Smart-technology spies, a final warning on the environment, and the staggering costs of cancer: Books in brief

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Too Smart

Jathan Sadowski MIT Press (2020)

‘Smart’ technology in hands, homes and cities will “measure, monitor, manage and monetize all aspects of our lives”, shows Jathan Sadowski. One toothbrush, for example, uses sensors to record when, how long and how well users brush their teeth, sending the information to cloud servers owned by the manufacturer or a third party. Users might choose to share such data with their dentists — but surely not with dental insurers without express permission. This hype- and jargon-free warning deserves a wide welcome.

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Rivers of Power

Laurence C. Smith Little, Brown Spark (2020)

Many civilizations began beside great rivers: the Tigris and Euphrates in what’s now Iraq, the Nile in Egypt, the Indus in India and Pakistan, and the Yellow in China. Rivers run through almost all our great cities, notes Earth scientist Laurence Smith in his highly readable history, extolling their fundamental benefits: “access, natural capital, territory, well-being and a means of projecting power”. No wonder we still speak of ‘crossing the Rubicon’, a border river traversed by Julius Caesar’s army in defiance of republican law, triggering the rise of the Roman empire.

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Our Final Warning

Mark Lynas Fourth Estate (2020)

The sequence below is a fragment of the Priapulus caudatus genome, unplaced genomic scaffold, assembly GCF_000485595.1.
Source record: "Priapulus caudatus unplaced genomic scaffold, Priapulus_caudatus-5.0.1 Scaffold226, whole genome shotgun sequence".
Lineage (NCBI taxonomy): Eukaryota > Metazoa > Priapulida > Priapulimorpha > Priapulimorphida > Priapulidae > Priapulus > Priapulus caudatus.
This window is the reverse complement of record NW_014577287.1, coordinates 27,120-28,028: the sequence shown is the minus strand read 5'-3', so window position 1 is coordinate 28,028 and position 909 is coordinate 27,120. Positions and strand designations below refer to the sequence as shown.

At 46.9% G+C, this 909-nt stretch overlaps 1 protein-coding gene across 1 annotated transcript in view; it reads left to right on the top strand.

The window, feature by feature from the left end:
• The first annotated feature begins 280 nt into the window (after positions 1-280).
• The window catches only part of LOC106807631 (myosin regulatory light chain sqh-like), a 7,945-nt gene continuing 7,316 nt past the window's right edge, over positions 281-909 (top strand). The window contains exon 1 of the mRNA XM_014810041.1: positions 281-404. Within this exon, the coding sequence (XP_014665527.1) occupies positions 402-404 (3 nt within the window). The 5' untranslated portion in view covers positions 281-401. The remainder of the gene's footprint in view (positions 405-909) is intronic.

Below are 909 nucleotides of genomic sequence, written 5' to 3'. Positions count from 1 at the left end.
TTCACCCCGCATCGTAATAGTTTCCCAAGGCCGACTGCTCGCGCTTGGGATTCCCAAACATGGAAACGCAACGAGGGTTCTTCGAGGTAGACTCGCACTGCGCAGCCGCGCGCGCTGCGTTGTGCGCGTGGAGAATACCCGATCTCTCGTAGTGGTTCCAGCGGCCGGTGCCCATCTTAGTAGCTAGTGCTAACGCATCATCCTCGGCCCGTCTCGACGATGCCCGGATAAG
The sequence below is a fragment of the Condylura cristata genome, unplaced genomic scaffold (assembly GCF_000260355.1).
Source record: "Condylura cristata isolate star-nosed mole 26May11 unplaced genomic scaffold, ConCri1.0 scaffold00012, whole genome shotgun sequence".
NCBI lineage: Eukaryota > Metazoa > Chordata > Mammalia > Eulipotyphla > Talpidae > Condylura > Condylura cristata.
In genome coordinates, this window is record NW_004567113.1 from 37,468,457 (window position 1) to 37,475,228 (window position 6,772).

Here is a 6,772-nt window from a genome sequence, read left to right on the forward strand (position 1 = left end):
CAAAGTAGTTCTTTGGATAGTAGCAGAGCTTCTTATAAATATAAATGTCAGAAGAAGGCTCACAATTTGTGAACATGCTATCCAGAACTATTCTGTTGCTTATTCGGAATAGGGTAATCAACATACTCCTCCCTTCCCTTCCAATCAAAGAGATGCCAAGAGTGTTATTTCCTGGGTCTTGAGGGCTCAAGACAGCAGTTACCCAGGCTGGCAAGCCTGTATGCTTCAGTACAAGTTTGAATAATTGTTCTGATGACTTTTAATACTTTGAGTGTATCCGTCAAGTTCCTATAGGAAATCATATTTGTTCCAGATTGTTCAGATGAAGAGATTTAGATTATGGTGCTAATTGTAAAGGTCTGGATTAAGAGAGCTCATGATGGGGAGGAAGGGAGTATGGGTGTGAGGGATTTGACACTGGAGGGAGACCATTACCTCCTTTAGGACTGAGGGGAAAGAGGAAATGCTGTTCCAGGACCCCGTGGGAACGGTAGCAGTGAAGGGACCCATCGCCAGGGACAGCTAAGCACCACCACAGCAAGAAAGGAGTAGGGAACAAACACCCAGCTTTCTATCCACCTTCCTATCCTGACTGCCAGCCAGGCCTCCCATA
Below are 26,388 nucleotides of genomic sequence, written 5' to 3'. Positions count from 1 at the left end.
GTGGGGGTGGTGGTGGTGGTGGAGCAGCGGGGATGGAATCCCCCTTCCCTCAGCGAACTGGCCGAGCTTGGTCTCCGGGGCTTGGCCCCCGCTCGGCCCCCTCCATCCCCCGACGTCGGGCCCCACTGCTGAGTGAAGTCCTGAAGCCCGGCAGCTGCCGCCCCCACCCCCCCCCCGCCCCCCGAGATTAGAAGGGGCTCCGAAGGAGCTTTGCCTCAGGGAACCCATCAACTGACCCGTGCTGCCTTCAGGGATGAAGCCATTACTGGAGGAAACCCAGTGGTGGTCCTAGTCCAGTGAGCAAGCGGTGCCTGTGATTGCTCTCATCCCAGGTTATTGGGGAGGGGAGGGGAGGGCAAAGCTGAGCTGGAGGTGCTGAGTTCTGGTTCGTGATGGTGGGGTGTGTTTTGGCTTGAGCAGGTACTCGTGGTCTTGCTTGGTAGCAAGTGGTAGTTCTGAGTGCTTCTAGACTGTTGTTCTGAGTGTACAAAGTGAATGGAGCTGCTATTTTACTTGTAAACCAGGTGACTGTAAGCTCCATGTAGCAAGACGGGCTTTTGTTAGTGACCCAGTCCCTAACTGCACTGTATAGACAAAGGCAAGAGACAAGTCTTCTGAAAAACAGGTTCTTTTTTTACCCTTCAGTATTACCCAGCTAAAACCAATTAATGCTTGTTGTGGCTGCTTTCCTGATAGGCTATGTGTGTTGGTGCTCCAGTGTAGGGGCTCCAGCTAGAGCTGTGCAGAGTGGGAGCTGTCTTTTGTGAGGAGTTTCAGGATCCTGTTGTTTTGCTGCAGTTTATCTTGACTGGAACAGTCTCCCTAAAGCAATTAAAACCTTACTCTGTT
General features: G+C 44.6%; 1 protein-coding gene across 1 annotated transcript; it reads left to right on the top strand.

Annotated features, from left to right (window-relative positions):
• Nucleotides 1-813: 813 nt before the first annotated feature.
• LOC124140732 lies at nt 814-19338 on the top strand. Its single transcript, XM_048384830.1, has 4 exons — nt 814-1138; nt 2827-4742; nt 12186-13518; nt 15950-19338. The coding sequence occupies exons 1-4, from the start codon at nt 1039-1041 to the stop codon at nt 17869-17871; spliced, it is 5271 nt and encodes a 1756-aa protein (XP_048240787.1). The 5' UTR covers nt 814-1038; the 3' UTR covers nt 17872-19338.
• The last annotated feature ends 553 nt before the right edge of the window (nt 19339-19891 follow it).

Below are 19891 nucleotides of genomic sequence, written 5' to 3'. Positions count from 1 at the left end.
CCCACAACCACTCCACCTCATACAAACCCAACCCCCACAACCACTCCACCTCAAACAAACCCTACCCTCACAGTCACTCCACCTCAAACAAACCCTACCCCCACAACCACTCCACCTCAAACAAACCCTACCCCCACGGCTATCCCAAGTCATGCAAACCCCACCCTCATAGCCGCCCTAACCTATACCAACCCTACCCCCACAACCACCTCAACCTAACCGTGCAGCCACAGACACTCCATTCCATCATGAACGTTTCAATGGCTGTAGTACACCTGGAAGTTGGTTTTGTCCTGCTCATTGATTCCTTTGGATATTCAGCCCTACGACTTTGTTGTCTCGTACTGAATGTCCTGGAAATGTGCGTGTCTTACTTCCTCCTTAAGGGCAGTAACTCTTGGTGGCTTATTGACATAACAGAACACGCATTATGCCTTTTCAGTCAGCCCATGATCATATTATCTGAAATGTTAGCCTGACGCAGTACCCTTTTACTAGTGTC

The average global temperature has risen 1 °C above pre-industrial levels. This update to environmental activist Mark Lynas’s 2007 book Six Degrees explores the likely effects of further rises. Its horrifying eloquence derives from its restraint, grounded in research, including a 2019 Nature assessment of future carbon dioxide emissions from existing infrastructure, which leads Lynas to forecast total emissions double those required to keep increases to the 1.5 °C agreed in Paris in 2015. “This really is our final warning,” he concludes.

One book cover


Vinayak K. Prasad Johns Hopkins Univ. Press (2020)

The cost of new cancer treatments in the United States is routinely US$100,000 per year per person; some are more than $400,000 per dose. Oncologist Vinayak Prasad’s insider study analyses how US scientific, industrial and regulatory policies — as well as financial conflicts of interest for physicians — “incentivize the pursuit of marginal or unproven therapies at lofty and unsustainable prices”. Aimed at general readers (including patients), oncology trainees and experts in health-care policy, it informs and disturbs throughout.

One book cover

Other Natures

Clara Bosak-Schroeder Univ. California Press (2020)

US natural-history museums haunt classicist Clara Bosak-Schroeder’s study of how ancient Greek historians Herodotus and Diodorus Siculus portrayed non-Greek peoples, such as Ethiopians and Persians. She begins with her childhood fascination with a diorama of a crouching African woman holding a pink grub to her mouth, and ends as she adopts a killer whale at Washington’s Whale Museum. Ancient ethnographies, she says, can help people “confront environmental degradation and transform their own relationships to other species”.

Nature 581, 28 (2020)

doi: https://doi.org/10.1038/d41586-020-01317-5


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